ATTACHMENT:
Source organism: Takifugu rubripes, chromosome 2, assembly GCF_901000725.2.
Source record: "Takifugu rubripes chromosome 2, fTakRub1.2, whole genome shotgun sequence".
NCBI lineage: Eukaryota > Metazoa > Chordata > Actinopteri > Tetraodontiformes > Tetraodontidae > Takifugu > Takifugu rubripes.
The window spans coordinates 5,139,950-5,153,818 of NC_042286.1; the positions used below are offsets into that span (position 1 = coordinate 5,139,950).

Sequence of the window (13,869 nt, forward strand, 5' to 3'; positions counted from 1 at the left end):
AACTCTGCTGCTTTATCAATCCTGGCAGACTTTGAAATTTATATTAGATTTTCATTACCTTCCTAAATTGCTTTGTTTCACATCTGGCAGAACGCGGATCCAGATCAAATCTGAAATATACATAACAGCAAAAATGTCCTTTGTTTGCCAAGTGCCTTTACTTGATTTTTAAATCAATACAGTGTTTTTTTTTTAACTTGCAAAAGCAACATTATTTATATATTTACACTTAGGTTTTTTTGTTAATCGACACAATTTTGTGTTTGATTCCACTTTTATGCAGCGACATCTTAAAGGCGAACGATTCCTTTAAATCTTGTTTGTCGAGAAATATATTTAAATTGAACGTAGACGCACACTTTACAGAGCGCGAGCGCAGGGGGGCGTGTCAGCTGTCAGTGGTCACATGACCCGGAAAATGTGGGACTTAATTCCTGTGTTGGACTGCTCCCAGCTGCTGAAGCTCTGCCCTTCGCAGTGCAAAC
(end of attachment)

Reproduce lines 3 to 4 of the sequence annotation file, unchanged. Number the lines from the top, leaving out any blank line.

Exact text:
NCBI lineage: Eukaryota > Metazoa > Chordata > Actinopteri > Tetraodontiformes > Tetraodontidae > Takifugu > Takifugu rubripes.
The window spans coordinates 5,139,950-5,153,818 of NC_042286.1; the positions used below are offsets into that span (position 1 = coordinate 5,139,950).